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TikTok has emerged as one of the most popular social media platforms for younger Singaporeans. Photo: AP

Singapore says TikTok use on government devices only on ‘need-to basis’

  • Public officers are reminded to download only approved apps on their work devices, government spokesperson says
  • TikTok is a popular social media platform for younger Singaporeans, with even the country’s top politicians having a sizeable presence on the app
Singapore on Friday said government officials were bound by existing rules that restricted their use of TikTok on a “need-to basis”, as Western nations moved to completely ban bureaucrats from using the app on their work phones.

The seemingly coordinated effort by the United States, Britain and New Zealand comes ahead of a highly anticipated testimony by TikTok’s chief executive Chew Shou Zi before the US Congress next week.

Washington and its allies say the video-sharing app owned by the Chinese company ByteDance is a national security threat through the data it has collected of hundreds of millions of users.

The TikTok logo is displayed outside a TikTok office in Culver City, California. Photo: Getty Images/TNS

A Singapore government spokesperson told the national broadcaster that “government-issued devices are meant for work and there are clear rules stipulating that only approved apps should be downloaded on such devices”.

“Currently, TikTok is only allowed for use by public officers on a need-to basis, such as for communications officers,” the spokesperson from the country’s Smart Nation and Digital Government Group said in comments published by the national news agency Channel NewsAsia (CNA).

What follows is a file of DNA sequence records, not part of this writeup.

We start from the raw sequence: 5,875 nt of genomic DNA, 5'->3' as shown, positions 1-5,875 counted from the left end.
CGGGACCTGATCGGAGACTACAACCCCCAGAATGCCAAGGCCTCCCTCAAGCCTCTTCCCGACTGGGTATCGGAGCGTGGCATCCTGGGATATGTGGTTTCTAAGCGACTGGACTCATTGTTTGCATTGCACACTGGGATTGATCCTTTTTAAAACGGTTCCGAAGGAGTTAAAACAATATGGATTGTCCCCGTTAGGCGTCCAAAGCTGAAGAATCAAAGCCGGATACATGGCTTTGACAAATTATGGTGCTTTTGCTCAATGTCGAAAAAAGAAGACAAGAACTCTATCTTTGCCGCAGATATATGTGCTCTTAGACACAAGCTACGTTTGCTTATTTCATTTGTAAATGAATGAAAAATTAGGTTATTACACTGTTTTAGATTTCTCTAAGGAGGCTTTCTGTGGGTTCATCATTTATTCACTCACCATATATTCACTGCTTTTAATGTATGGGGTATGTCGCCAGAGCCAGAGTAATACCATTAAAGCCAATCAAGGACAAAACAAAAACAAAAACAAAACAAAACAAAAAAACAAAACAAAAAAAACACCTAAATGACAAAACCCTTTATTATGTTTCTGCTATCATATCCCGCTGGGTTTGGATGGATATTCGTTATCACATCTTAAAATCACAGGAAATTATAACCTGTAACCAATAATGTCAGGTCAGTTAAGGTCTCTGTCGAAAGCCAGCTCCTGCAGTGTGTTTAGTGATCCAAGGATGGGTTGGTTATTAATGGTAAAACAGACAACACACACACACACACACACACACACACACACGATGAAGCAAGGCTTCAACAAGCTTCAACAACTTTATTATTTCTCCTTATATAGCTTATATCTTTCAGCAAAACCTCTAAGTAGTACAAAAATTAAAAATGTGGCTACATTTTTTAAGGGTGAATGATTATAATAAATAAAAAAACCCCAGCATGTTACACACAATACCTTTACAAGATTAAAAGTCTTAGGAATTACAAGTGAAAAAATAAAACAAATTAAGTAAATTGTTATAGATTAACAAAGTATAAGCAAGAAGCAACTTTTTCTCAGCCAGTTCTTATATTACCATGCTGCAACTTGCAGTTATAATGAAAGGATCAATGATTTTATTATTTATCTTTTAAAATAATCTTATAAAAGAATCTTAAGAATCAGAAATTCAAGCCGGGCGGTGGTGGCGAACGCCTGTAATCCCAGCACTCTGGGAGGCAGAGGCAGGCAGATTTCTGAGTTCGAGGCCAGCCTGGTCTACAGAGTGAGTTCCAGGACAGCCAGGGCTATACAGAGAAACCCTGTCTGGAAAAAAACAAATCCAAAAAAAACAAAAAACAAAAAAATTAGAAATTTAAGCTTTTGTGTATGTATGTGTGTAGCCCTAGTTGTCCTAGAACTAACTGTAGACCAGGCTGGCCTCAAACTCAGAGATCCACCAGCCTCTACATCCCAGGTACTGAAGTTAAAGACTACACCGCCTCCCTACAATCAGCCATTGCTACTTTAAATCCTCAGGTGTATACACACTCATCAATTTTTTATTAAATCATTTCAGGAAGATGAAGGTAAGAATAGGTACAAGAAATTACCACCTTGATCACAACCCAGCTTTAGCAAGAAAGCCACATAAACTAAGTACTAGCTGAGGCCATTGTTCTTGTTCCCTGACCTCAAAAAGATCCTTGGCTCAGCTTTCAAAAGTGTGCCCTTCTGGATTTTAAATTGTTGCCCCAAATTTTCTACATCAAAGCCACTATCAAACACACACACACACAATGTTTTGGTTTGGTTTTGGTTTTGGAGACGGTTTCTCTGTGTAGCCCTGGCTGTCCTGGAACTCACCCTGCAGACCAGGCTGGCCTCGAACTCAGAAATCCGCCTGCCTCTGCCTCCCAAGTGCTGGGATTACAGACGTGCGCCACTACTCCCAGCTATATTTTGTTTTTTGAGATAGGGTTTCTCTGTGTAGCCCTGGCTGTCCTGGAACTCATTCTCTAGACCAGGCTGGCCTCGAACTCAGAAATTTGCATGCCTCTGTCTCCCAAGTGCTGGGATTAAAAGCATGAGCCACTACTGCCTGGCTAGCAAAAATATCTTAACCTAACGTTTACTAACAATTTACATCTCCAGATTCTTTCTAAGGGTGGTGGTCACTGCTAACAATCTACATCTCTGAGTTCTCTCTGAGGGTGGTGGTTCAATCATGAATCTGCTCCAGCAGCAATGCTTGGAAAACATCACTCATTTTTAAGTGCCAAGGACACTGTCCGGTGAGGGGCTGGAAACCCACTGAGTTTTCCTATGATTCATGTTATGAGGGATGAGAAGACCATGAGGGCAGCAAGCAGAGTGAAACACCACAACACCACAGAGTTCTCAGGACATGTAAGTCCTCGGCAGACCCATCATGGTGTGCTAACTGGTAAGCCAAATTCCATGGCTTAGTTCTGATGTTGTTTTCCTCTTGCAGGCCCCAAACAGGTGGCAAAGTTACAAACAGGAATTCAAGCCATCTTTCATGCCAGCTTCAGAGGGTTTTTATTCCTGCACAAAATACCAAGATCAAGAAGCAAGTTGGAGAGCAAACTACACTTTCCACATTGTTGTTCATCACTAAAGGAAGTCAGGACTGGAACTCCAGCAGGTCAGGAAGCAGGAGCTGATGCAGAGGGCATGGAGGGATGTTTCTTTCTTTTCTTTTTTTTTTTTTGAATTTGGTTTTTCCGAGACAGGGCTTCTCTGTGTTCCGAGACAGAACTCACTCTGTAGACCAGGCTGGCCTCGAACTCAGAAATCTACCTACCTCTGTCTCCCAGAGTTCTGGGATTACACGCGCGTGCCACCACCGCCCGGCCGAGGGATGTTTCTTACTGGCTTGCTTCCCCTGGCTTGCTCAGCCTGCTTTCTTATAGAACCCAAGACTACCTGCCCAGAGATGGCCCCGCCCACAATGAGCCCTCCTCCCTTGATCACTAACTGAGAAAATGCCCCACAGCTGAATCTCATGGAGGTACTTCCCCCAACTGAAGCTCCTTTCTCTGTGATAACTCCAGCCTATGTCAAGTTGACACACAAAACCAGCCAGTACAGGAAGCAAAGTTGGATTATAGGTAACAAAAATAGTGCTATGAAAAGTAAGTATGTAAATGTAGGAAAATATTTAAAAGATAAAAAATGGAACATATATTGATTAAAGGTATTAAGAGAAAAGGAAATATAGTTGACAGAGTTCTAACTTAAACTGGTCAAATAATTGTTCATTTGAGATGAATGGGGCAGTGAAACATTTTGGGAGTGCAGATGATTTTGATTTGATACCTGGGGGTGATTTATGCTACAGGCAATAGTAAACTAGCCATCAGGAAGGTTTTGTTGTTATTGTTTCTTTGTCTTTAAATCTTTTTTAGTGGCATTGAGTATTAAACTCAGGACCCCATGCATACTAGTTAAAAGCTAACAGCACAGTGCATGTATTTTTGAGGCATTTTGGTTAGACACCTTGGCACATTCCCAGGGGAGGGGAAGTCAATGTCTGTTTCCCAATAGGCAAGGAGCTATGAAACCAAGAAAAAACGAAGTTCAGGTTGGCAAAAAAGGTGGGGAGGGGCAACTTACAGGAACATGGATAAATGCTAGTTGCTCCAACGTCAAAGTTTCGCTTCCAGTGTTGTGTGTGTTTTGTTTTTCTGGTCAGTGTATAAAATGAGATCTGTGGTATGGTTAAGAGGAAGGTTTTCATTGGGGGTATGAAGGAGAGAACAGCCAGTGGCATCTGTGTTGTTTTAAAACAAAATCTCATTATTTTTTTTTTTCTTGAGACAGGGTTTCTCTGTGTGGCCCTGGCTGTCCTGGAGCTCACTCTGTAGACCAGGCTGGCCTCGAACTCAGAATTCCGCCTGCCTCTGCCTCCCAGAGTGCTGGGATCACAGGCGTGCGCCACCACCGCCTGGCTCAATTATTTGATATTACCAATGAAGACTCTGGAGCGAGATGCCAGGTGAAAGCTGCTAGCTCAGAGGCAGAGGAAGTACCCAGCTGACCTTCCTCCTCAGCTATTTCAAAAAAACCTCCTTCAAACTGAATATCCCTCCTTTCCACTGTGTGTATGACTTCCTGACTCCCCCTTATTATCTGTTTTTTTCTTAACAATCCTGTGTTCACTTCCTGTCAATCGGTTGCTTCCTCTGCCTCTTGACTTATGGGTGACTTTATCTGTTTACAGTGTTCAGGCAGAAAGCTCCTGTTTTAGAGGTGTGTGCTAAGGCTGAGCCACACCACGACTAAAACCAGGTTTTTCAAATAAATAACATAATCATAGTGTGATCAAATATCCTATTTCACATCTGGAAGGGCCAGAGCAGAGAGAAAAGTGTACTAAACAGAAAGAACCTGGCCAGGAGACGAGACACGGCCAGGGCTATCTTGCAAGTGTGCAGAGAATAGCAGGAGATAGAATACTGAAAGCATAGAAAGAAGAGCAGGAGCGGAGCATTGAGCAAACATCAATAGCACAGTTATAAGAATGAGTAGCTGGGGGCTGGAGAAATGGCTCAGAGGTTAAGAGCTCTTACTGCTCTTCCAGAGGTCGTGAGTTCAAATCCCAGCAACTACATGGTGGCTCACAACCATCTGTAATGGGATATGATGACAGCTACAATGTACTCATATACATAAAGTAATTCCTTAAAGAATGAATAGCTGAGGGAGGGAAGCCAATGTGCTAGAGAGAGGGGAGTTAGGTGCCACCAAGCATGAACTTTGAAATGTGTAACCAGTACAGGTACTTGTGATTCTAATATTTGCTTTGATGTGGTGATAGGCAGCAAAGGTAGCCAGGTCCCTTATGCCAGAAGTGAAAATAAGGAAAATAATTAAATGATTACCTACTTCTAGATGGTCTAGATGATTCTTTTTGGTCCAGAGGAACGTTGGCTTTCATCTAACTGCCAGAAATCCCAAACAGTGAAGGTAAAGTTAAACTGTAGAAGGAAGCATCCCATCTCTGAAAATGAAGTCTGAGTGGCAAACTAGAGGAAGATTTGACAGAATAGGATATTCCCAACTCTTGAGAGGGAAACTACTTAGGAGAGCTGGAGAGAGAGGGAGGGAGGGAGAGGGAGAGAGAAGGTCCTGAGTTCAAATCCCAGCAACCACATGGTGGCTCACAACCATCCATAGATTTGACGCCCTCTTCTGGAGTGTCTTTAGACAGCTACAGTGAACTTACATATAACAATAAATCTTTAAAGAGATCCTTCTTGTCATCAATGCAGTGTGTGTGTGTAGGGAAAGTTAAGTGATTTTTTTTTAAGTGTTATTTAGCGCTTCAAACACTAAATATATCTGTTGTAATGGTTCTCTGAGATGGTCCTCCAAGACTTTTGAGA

While government-issued devices have security configurations to protect data, public officers are regularly reminded to download approved apps, the spokesperson said.

TikTok has emerged as one of the most popular social media platforms for younger Singaporeans – especially those in Generation Z.

Surveys conducted by the Nanyang Technological University in 2020 and 2021 found that the number of Singapore-based TikTok users rose significantly during the Covid-19 pandemic, with those aged between 21 and 50 making up 79 per cent of total TikTok users in the sample of 400 respondents.

Singapore’s Deputy Prime Minister Lawrence Wong. Photo: Bloomberg

The country’s top political leaders such as Deputy Prime Minister Lawrence Wong and Health Minister Ong Ye Kung have a sizeable presence on the app, with some of their quirky posts on the platform going viral in the past.

Last September, for instance, a 10-second TikTok video by Wong – the designated successor to Prime Minister Lee Hsien Loong – garnered more than 2 million views.

The slowed-down footage showed him walking and removing his mask with a song by the K-pop band Blackpink playing in the background, and was put up as the country ended its mask mandate.

Chong Ja Ian, an associate professor at the National University of Singapore’s political science department, said there appeared to be “an effort to calibrate persistent and unresolved security concerns revolving around TikTok”.

Government policy relating to the social media platform would have taken into account its vast commercial presence in the country, as well as the need to avoid a backlash from China, Chong suggested.

New Zealand to ban TikTok on lawmakers’ devices over security worries

TikTok’s regulatory concerns have been mounting amid the US-China geopolitical rivalry, and it has taken pains to explain that its parent ByteDance is not a Chinese state-linked entity but majority-owned by global institutional investors.

“The Chinese Communist Party has neither direct nor indirect control of ByteDance or TikTok,” a TikTok spokesperson told CNA.

“It’s important to distinguish political concerns about TikTok from policy concerns. While some questions about TikTok and our Chinese heritage have become politicised, we take national security concerns very seriously.”

The White House is demanding a sale of TikTok by ByteDance, failing which the app would be banned in the US, according to a report by The Wall Street Journal this week.